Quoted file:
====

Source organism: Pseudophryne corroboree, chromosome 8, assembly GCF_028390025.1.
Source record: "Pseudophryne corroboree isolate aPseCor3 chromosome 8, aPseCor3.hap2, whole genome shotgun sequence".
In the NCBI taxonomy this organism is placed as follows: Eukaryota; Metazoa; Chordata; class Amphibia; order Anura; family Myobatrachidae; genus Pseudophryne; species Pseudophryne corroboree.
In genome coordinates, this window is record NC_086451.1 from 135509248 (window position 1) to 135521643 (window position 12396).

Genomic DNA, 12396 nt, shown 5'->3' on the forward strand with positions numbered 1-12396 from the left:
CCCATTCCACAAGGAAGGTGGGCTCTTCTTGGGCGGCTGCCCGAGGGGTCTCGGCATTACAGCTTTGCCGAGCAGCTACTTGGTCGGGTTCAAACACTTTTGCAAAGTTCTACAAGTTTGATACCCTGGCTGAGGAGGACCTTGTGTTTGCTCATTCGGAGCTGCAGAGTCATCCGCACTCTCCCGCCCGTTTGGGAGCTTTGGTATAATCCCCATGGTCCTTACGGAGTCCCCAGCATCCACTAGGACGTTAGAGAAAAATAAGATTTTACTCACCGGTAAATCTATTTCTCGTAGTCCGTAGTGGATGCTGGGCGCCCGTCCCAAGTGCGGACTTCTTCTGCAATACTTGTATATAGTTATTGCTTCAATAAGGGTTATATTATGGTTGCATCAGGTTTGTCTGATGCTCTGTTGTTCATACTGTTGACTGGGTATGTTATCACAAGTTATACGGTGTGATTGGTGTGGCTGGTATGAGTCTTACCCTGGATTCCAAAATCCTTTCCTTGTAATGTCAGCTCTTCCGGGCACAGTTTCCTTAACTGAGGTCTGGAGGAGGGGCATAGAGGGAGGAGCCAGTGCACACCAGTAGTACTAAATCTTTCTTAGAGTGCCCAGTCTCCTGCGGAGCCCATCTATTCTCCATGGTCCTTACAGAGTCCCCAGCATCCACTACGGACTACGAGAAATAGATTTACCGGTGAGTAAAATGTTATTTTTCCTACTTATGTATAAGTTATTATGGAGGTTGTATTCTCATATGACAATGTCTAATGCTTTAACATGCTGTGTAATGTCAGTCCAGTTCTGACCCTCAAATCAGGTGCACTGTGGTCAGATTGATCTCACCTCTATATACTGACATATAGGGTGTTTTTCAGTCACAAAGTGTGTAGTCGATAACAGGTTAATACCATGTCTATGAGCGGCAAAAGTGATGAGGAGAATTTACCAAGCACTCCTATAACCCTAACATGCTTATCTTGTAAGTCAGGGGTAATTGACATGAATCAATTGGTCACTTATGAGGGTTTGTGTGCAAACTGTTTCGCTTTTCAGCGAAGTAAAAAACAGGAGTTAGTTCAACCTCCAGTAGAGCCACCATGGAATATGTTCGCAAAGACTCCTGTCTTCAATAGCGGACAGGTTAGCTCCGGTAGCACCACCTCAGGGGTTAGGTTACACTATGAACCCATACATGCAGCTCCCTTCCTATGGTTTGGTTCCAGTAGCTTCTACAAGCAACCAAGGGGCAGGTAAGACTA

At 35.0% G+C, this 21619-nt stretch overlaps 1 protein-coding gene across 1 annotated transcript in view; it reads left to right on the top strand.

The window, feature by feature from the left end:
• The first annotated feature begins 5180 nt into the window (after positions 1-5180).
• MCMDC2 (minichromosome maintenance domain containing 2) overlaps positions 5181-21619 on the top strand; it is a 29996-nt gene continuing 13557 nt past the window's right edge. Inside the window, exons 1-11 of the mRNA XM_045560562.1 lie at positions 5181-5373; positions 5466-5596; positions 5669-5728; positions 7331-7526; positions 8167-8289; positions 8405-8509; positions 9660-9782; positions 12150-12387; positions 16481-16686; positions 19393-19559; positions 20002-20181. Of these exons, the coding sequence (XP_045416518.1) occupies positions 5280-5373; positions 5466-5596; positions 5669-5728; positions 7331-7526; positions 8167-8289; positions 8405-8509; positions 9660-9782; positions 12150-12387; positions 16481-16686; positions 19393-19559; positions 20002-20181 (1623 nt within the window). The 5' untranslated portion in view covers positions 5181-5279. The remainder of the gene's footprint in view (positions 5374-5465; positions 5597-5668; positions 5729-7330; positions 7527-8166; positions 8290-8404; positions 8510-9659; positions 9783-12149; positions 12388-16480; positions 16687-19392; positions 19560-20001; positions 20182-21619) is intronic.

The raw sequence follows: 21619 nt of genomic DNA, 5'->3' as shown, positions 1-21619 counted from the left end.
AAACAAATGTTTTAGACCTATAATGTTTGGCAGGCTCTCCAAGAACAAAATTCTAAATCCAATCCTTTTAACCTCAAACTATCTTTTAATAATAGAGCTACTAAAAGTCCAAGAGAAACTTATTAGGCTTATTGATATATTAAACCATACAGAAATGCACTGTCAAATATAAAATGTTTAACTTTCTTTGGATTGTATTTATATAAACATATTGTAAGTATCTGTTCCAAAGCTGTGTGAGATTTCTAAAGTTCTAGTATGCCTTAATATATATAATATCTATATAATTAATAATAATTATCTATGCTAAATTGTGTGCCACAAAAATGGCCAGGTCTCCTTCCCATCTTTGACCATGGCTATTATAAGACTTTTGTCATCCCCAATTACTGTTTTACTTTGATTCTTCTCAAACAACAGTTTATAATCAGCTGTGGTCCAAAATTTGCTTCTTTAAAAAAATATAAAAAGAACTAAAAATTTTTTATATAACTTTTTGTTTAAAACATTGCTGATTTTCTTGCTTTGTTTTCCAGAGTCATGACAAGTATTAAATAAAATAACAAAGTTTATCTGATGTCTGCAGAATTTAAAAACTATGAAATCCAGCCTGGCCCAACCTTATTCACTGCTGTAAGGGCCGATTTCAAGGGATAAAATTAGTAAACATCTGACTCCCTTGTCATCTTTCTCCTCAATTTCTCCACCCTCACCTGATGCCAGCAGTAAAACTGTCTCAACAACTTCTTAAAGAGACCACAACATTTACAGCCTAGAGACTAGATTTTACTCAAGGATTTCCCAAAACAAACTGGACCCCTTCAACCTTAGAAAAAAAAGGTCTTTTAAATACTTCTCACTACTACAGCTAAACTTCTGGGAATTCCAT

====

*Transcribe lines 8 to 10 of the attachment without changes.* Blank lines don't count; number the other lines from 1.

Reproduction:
The window, feature by feature from the left end:
• The first annotated feature begins 5180 nt into the window (after positions 1-5180).
• MCMDC2 (minichromosome maintenance domain containing 2) overlaps positions 5181-21619 on the top strand; it is a 29996-nt gene continuing 13557 nt past the window's right edge. Inside the window, exons 1-11 of the mRNA XM_045560562.1 lie at positions 5181-5373; positions 5466-5596; positions 5669-5728; positions 7331-7526; positions 8167-8289; positions 8405-8509; positions 9660-9782; positions 12150-12387; positions 16481-16686; positions 19393-19559; positions 20002-20181. Of these exons, the coding sequence (XP_045416518.1) occupies positions 5280-5373; positions 5466-5596; positions 5669-5728; positions 7331-7526; positions 8167-8289; positions 8405-8509; positions 9660-9782; positions 12150-12387; positions 16481-16686; positions 19393-19559; positions 20002-20181 (1623 nt within the window). The 5' untranslated portion in view covers positions 5181-5279. The remainder of the gene's footprint in view (positions 5374-5465; positions 5597-5668; positions 5729-7330; positions 7527-8166; positions 8290-8404; positions 8510-9659; positions 9783-12149; positions 12388-16480; positions 16687-19392; positions 19560-20001; positions 20182-21619) is intronic.